Remote sensing plays a key role in landscape monitoring, but our handling of these data in a multi-temporal time series is not yet fully developed. Of particular concern is the presence of spatial and thematic errors in independently created maps that distort measures of landscape pattern and constrain the reliability of change analysis. In addition, there is a need to incorporate continuous attributes of cover gradients for flexible map representations that support a variety of applications. In this paper, we present a framework for generating temporally and categorically dynamic land-cover maps that provide such a reliable and adaptable foundation. The centerpiece is a spatio-temporal disturbance-inventory database, created through semi-automated change detection and conditioned with boundary-matching procedures, which can be used to backdate and update both continuous and categorical reference maps. We demonstrate our approach using multi-annual Landsat imagery from a forested region in west-central Alberta, Canada, between the years 1998 and 2005.
997 Quantifying Impacts of Land Ownership on Regional
Forest NDVI Dynamics: A Case Study at Bankhead
National Forest in Alabama, USA
Xiongwen Chen and Rory Fraser
Identifying the impacts of human activities on local and regional ecological processes is important for protecting essential ecological functions. In this study, the spatial and temporal dynamics of Normalized Difference Vegetation Index (NDVI) at three adjacent areas with different proportions of private land (6 percent, 20 percent and 55 percent) in the Bankhead National Forest in Alabama, USA from 1998 to 2004 were examined. The phase coupling, synchrony, and information entropy of NDVI at multiple temporal scales for each of these areas were examined. A higher proportion of private land (e.g., 55 percent) resulted in decrease of annual mean, coefficient of variance, seasonal maximum, and absolute value of rate of increase/ rate of decrease for NDVI values as well as increase in seasonal minimum NDVI and decrease in spatial coupling and synchrony of NDVI dynamics. Thus, a higher proportion of private land could affect regional NDVI dynamics in complex and ecologically significant ways.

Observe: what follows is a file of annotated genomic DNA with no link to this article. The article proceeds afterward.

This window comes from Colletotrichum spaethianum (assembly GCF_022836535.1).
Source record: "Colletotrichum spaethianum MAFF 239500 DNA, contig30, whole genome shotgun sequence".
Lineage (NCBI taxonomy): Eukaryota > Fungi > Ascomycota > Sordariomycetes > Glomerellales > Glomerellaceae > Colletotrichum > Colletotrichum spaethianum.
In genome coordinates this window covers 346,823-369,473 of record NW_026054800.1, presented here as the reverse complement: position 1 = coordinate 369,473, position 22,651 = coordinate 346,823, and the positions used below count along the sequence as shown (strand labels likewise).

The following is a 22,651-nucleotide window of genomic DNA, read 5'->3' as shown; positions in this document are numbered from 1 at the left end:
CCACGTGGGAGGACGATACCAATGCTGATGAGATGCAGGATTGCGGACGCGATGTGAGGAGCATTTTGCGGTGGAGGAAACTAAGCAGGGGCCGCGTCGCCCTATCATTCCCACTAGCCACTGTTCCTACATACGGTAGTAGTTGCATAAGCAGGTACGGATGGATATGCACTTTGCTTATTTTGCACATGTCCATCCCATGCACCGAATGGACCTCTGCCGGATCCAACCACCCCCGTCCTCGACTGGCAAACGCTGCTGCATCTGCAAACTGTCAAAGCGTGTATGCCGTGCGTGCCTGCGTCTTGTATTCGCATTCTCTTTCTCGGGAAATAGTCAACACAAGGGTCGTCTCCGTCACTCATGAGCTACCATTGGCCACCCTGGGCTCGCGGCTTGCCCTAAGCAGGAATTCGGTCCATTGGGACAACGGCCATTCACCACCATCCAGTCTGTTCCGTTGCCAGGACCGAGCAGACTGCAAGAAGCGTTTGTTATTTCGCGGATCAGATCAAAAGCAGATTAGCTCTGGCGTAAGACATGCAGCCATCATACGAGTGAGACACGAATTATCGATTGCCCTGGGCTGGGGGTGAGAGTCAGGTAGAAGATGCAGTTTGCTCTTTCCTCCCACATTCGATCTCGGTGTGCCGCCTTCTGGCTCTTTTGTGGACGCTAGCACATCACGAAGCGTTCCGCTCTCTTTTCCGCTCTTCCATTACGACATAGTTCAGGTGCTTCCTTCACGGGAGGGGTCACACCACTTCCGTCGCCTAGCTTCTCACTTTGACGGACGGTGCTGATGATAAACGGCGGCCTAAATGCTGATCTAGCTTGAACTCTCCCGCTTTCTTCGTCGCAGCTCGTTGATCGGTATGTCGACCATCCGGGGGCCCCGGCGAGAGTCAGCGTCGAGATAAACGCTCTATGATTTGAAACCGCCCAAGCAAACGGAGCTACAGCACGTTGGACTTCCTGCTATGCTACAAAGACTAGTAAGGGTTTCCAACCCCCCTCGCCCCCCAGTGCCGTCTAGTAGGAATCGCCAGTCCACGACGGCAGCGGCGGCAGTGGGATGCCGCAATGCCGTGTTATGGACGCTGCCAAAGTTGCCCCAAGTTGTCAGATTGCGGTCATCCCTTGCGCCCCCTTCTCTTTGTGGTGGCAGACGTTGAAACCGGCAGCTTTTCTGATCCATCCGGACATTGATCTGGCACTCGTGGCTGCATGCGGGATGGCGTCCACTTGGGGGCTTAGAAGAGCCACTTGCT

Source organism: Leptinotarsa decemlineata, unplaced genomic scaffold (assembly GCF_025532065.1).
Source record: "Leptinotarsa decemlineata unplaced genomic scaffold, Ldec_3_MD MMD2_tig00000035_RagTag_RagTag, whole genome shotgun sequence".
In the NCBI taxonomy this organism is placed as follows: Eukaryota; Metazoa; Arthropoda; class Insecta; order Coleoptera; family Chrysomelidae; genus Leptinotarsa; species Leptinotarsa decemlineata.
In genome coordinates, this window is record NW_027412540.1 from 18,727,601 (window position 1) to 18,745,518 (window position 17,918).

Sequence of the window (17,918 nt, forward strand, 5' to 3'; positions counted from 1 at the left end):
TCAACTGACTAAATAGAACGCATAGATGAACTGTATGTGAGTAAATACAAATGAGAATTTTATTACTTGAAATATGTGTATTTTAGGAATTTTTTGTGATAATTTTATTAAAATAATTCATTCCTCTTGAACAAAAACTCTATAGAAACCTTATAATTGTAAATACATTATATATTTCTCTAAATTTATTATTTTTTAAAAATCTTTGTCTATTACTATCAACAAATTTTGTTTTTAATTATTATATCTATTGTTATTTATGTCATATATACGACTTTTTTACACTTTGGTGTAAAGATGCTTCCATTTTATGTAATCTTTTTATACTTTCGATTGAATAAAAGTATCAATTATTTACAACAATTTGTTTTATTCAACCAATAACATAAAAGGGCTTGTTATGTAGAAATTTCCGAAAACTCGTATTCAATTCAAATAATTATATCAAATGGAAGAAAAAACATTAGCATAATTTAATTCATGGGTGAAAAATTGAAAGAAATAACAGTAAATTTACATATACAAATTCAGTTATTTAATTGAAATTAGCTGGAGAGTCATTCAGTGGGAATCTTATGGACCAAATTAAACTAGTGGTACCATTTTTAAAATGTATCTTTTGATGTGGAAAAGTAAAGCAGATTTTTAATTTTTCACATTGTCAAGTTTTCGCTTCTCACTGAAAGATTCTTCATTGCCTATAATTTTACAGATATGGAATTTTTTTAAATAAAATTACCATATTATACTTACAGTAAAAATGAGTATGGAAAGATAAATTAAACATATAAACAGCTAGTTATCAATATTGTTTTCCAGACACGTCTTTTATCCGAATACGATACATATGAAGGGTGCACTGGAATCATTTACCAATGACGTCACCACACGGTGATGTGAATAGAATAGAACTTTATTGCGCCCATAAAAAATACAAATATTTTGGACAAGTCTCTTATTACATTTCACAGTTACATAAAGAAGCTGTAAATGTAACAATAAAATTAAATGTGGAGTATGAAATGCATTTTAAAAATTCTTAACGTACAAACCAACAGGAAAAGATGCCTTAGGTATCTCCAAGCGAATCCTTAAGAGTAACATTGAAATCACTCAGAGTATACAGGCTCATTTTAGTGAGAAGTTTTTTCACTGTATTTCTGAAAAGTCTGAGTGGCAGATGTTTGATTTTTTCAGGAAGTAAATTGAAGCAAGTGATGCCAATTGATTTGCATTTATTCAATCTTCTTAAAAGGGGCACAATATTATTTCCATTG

1005 Individual Object Change Detection for Monitoring the
Impact of a Forest Pathogen on a Hardwood Forest
Tim De Chant and Maggi Kelly
Sudden oak death (SOD) has caused widespread mortality in a number of tree and shrub species throughout coastal California. As a result, canopy changes are directly visible from remotely sensed imagery. To quantify changes in horizontal canopy structure to the oak woodlands in China Camp State Park, California, USA, a heavily hit area, we developed a novel change detection technique that tracks changes to individual objects. Using 4-band, 1 m spatial resolution aerial photography, we classified four annual images (2000 to 2003) with object-based image analysis (OBIA) and employed a GIS for our change detection technique. We identified 352 gaps that contained SOD mortality in 2000 and persisted through 2003. Their median areas and perimeters did not change significantly in that time. However, those gaps that increased in size tended to be smaller than those that decreased, indicating increased mortality in newly infected areas. Our new change detection method allowed us to monitor these gaps one-by-one, revealing ecologically meaningful results that would otherwise be obscured in a landscape-scale analysis.
1015 Spatial Change Optimization: Integrating GA with
Visualization for 3D Scenario Generation
Magesh Chandramouli, Bo Huang, and Lulu Xue
Urban spatial analysis is becoming an increasingly complex problem due to the overwhelming demands imposed by the population and several other factors. Consequently, tools are needed to solve complex urban spatial problems that are multiobjective in nature. This study presents a multiobjective optimization approach to generating alternative land use scenarios and offers a visual evaluation tool for assessing the Pareto solutions. Typically, with genetic algorithms (GA), decision makers are finally left with alternative solutions in the form of the Pareto set, from which one or a few more will be chosen. Hence, a visualization tool is employed in this study, whereby the decision makers can better evaluate the alternative solutions from the Pareto set. Modeling futuristic land uses is devised as an optimization problem wherein spatial configurations are created through the use of evolutionary algorithms. With the goal of sustainable urban land use planning, the evolutionary algorithm is designed for multiple objectives, such as maximization of per capita green space, maximization of urban housing density, maximization of public service space, and conflict resolution among neighboring land uses. The results evince the validity of the GA framework and also corroborate the utility of the virtual scenarios.